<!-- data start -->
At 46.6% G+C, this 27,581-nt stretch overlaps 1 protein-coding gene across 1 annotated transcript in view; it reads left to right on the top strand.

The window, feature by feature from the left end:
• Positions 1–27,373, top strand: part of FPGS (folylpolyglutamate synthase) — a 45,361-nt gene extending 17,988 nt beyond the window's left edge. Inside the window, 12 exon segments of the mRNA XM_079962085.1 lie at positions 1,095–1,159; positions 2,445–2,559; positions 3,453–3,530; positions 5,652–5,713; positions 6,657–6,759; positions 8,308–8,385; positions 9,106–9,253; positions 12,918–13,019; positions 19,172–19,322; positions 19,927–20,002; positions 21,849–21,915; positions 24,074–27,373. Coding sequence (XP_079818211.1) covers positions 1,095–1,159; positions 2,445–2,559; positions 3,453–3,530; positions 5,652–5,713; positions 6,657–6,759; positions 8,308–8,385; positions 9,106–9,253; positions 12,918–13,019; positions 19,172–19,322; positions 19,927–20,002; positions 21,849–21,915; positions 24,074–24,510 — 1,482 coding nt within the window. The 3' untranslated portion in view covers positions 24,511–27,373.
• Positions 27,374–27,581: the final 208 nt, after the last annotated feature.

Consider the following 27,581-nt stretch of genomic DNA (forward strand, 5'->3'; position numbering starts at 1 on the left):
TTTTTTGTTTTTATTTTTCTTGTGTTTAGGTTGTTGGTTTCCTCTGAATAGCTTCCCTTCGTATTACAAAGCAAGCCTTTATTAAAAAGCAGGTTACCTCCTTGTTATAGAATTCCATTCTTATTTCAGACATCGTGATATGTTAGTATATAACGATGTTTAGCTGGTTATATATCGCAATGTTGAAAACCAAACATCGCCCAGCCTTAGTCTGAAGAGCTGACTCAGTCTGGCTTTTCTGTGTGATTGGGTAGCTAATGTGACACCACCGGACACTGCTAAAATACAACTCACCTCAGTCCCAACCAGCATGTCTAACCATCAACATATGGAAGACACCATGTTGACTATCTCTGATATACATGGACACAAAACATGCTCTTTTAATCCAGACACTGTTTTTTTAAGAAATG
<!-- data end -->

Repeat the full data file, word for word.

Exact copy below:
At 46.6% G+C, this 27,581-nt stretch overlaps 1 protein-coding gene across 1 annotated transcript in view; it reads left to right on the top strand.

The window, feature by feature from the left end:
• Positions 1–27,373, top strand: part of FPGS (folylpolyglutamate synthase) — a 45,361-nt gene extending 17,988 nt beyond the window's left edge. Inside the window, 12 exon segments of the mRNA XM_079962085.1 lie at positions 1,095–1,159; positions 2,445–2,559; positions 3,453–3,530; positions 5,652–5,713; positions 6,657–6,759; positions 8,308–8,385; positions 9,106–9,253; positions 12,918–13,019; positions 19,172–19,322; positions 19,927–20,002; positions 21,849–21,915; positions 24,074–27,373. Coding sequence (XP_079818211.1) covers positions 1,095–1,159; positions 2,445–2,559; positions 3,453–3,530; positions 5,652–5,713; positions 6,657–6,759; positions 8,308–8,385; positions 9,106–9,253; positions 12,918–13,019; positions 19,172–19,322; positions 19,927–20,002; positions 21,849–21,915; positions 24,074–24,510 — 1,482 coding nt within the window. The 3' untranslated portion in view covers positions 24,511–27,373.
• Positions 27,374–27,581: the final 208 nt, after the last annotated feature.

Consider the following 27,581-nt stretch of genomic DNA (forward strand, 5'->3'; position numbering starts at 1 on the left):
TTTTTTGTTTTTATTTTTCTTGTGTTTAGGTTGTTGGTTTCCTCTGAATAGCTTCCCTTCGTATTACAAAGCAAGCCTTTATTAAAAAGCAGGTTACCTCCTTGTTATAGAATTCCATTCTTATTTCAGACATCGTGATATGTTAGTATATAACGATGTTTAGCTGGTTATATATCGCAATGTTGAAAACCAAACATCGCCCAGCCTTAGTCTGAAGAGCTGACTCAGTCTGGCTTTTCTGTGTGATTGGGTAGCTAATGTGACACCACCGGACACTGCTAAAATACAACTCACCTCAGTCCCAACCAGCATGTCTAACCATCAACATATGGAAGACACCATGTTGACTATCTCTGATATACATGGACACAAAACATGCTCTTTTAATCCAGACACTGTTTTTTTAAGAAATG